Wednesday, January 02, 2013

Assurance That Those Who Benefit Are Those Who Pay

I wasn’t just being snarky in a post on this blog, two and a half years ago, that called for Raleigh, North Carolina and a dozen other cities and towns in Wake County to pay the estimated $1.5 billion needed to clean up their drinking water source, located upstream in Durham, North Carolina, where I live.

Durham already made sacrifices to accommodate the creation of Falls Lake here in the late 1970s and to forgo or restrict development around the lake, making Durham County, the 17th smallest land area in the state, even smaller.

In 1905, six months after Republican President Theodore Roosevelt laid out, in his State of the Union speech, the regulatory role of government to ensure the common good, the New York State legislature passed a measure granting New York City the power to condemn land, build dams and reservoirs and regulate land use 120 miles north and west of the city in the seven counties and 70 towns and villages of the Catskill and Delaware watersheds.

Long before the release of his just published book entitled, Drinking Water – A History, I had heard Jim Salzman, a Boston area native who also lives in Durham, tell the story of how NYC came to pay for these privileges and the negative externalities created rather than just demand them through favored treatment from the state.

Jim teaches at Duke Law School, where my friend Ryke Longest runs the popular Environmental Law and Policy Clinic, but Salzman also teaches at the Nicholas School of the Environment.  In his book, he uses his background in history, engineering, law and policy to weave an excellent, fact-filled narrative in the tradition of such authors as John McPhee and Malcolm Gladwell.

In 1986, Congress passed an amendment to the Safe Drinking Water Act that meant that New York City would need to pre-treat the surface water it was accumulating and drawing from the Catskill and Delaware watersheds.  The EPA estimated the plant would cost $3 billion but NYC estimated it would cost $6 billion.

Instead, in the early 1990s, NYC tried to further tighten restrictions on development and farming in the seven counties including 70 or so towns and villages more than 100 miles upstream.

As you can imagine, “all hell broke loose.”  It might have been legal but it definitely wasn’t fair.  Like Raleigh and the dozen other cities and towns in Wake County, NYC was reaping all of the benefits but insisting that upstream cities and counties, such as Durham, shoulder the costs.

A Republican governor, George Pataki, stepped in and negotiated a memorandum of agreement between all of the parties.  NYC uses water bill assessments and bonds to pay for such things as conservation easements and to partner with improved sewage and storm water infrastructure in the upstream counties and communities.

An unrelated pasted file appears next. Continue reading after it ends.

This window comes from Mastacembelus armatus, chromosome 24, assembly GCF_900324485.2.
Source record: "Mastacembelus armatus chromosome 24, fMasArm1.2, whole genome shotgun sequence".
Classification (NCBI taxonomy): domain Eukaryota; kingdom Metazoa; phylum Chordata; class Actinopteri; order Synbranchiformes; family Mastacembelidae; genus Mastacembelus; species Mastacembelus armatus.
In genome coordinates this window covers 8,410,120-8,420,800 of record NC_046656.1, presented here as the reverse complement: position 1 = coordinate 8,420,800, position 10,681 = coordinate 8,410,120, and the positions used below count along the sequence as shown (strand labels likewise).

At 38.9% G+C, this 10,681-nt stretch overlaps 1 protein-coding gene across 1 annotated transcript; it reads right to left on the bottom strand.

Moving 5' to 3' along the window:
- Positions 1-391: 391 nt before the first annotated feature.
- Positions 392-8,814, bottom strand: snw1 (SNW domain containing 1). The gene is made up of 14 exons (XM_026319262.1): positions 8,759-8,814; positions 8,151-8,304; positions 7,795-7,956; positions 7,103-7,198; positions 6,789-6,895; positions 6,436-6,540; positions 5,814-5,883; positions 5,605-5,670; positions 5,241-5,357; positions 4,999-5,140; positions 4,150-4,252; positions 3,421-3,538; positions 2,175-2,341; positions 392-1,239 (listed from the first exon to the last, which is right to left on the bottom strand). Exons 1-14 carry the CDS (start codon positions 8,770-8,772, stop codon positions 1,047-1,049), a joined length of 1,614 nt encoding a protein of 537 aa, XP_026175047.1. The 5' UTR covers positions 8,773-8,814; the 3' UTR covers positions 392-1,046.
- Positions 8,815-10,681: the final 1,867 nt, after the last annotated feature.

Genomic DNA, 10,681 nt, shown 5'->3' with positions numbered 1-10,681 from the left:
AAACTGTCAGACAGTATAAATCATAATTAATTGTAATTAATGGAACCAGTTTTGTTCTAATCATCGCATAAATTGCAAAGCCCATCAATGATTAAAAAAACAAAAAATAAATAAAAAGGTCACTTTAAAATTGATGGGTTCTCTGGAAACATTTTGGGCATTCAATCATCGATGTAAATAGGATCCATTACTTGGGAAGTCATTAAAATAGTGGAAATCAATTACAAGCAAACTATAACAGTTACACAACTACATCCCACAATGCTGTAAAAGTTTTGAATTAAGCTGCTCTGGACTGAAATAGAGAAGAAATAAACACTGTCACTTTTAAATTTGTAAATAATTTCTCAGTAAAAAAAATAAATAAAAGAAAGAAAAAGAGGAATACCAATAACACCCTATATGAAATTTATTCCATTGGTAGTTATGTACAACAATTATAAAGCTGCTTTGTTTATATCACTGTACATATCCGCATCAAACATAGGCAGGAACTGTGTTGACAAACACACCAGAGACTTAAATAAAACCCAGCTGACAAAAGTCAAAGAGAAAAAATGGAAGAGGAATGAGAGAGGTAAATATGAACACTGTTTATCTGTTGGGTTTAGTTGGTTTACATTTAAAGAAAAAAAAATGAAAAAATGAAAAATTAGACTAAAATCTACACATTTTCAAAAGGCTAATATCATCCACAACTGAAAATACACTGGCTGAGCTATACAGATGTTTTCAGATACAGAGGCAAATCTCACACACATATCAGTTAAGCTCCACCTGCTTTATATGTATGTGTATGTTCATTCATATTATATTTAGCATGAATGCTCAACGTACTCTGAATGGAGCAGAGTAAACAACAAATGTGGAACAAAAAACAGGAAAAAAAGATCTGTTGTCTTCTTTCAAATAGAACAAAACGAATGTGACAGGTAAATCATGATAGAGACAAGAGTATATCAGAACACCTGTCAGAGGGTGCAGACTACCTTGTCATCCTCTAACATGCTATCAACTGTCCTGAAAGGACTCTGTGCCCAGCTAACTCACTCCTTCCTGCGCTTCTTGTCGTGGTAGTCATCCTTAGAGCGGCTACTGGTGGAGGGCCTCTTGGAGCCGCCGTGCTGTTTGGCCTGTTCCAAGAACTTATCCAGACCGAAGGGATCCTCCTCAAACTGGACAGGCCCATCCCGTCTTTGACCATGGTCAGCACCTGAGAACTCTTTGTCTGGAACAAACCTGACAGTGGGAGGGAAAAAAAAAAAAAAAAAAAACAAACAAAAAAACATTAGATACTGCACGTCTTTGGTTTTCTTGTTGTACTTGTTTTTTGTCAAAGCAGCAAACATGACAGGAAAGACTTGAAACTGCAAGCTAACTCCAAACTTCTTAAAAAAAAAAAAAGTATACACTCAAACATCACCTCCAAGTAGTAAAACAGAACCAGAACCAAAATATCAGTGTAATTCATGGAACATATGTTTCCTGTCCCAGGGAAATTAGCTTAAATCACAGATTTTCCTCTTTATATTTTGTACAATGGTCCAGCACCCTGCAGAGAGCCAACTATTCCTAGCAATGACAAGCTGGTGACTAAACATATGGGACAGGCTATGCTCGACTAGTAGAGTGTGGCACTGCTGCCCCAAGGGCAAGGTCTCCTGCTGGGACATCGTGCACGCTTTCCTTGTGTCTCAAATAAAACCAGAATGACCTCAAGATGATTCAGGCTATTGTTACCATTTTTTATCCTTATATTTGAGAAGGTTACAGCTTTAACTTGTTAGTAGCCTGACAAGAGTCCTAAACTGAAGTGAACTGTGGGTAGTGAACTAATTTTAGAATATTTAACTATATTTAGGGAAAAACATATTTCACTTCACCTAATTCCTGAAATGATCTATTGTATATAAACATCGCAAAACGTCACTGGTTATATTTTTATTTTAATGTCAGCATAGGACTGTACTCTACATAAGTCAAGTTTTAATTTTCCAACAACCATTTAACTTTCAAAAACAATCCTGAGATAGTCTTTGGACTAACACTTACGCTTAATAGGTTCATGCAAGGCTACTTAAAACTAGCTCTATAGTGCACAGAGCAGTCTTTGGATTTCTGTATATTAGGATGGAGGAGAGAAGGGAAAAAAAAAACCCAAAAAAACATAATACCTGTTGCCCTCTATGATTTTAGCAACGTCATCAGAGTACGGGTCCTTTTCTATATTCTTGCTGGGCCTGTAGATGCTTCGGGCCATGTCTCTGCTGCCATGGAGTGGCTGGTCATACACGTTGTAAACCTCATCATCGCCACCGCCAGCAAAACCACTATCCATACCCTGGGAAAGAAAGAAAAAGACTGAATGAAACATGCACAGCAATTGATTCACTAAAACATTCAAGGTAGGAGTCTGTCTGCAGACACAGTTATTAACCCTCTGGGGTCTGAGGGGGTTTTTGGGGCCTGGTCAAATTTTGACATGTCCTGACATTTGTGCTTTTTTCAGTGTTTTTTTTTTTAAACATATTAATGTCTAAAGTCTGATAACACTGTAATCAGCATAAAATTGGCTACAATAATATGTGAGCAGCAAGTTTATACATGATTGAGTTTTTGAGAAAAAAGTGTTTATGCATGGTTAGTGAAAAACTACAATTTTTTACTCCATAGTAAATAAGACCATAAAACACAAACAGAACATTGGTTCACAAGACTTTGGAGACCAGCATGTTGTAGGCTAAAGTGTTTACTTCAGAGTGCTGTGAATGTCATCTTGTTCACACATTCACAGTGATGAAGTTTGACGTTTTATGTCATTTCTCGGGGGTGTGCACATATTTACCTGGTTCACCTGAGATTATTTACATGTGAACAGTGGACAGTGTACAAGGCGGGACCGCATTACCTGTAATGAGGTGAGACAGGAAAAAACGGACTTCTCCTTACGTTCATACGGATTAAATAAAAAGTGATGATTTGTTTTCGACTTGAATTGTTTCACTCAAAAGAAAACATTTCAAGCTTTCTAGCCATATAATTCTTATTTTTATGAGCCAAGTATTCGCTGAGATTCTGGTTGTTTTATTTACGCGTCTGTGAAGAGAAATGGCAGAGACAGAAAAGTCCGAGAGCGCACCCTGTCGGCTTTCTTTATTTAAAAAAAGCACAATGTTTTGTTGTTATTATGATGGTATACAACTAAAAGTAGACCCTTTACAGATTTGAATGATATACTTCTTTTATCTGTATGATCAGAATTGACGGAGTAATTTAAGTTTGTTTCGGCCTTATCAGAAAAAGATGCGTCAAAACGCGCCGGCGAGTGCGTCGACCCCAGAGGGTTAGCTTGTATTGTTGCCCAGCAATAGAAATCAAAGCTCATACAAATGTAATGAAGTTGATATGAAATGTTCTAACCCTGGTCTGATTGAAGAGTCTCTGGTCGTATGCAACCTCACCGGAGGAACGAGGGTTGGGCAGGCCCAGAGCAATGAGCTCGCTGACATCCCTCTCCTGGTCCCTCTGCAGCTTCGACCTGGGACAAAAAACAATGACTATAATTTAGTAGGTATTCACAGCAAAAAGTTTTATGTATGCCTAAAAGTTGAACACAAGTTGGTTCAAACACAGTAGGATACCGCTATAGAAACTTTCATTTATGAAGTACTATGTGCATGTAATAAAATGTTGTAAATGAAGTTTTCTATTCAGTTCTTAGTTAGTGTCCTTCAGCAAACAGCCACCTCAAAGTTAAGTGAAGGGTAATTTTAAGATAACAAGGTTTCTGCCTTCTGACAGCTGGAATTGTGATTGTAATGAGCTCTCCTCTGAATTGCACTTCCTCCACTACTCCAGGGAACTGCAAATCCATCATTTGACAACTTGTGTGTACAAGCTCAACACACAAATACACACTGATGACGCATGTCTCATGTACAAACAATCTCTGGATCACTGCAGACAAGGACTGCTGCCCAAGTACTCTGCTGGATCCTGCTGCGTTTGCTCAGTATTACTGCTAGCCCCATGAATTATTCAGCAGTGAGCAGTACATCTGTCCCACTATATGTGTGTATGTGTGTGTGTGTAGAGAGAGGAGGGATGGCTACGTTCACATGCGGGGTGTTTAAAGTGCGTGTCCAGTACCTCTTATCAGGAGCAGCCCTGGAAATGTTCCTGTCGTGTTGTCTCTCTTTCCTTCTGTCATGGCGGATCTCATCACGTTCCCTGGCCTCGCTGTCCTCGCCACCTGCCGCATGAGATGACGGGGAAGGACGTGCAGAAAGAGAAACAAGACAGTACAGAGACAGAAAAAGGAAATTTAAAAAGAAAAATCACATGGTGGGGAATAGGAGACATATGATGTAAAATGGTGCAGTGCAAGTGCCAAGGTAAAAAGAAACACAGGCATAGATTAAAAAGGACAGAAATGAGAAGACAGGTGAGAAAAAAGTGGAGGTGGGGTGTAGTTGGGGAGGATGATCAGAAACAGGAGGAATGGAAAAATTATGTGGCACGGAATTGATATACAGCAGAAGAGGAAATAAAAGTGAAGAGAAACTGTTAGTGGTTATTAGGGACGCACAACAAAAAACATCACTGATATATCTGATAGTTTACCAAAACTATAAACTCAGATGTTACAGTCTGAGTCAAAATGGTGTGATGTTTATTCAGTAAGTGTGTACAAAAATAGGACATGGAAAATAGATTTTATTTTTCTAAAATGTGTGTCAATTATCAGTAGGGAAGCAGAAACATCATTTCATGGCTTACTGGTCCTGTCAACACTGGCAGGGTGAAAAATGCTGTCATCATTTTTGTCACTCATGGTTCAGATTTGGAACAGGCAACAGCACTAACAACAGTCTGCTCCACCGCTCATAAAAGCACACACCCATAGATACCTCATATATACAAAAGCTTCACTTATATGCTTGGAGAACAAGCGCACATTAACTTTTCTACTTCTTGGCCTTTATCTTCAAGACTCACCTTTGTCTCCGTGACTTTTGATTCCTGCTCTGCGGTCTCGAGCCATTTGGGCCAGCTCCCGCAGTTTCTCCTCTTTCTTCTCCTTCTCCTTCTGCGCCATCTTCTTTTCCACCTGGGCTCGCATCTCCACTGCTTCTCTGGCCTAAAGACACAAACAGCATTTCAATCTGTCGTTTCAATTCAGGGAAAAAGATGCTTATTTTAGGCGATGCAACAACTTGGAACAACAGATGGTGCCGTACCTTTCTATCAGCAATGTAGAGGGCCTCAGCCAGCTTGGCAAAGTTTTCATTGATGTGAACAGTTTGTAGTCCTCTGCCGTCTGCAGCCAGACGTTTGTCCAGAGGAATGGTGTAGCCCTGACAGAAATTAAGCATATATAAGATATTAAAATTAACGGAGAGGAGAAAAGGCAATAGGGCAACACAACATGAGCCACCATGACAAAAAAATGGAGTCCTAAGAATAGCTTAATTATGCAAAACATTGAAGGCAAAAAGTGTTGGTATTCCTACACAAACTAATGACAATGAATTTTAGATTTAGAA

NYC also uses the funds to incentivize ecosystem services at a cost much lower than a pre-treatment facility would have cost.

Unfortunately the free-market, unless prodded to do so, fails to incorporate the value of what are known as ecosystem services.  I first learned about the New York City watershed example in 2002, two years before Salzman moved to Durham to teach at Duke University, when I read a book called The New Economy of Nature co-written by Dr. Gretchen Daily at Stanford University.

Daily defines ecosystem services, which she had first coined as nature’s services in the late 1990s, as the natural systems that sustain human life.  Until recently, the free-market took for granted critical services such as pollination, water filtration, climate regulation, flood control, soil renewal etc.

Environmental economists have now computed the value of ecosystem services generated by trees and other natural elements.  However, many entities such as outdoor billboard companies seek instead to avoid incorporating these costs into the free market by manipulating government decisions, a tactic often identified as “legalized corruption.”

Another example of the failure to understand the free-market value of ecosystem services can be viewed by turning from the roadside desecration by outdoor billboards to the sandy mounds sprouting up every few feet along the medians dividing roadways such as the Durham Freeway.

The mounds are created by colonies of fire ants.  They could have been easily quarantined years ago and prevented from infesting the United States but companies hauling soil to construction sites lobbied to be exempt from rules about using only soil free of these costly invasive insects.

These companies didn’t want to shoulder the costs of using uninfested soil, persuading lawmakers to instead pass on the $5 billion in annual costs for medical treatment, damage and control as well as another billion dollars in annual crop and livestock loses to millions of unsuspecting property owners and businesses while cutting back on roadside maintenance along corridors the ants use to move. 

All of this is to say that the free-market is a miracle but only when it attributes full cost accounting and assurance that those who benefit are those who pay.

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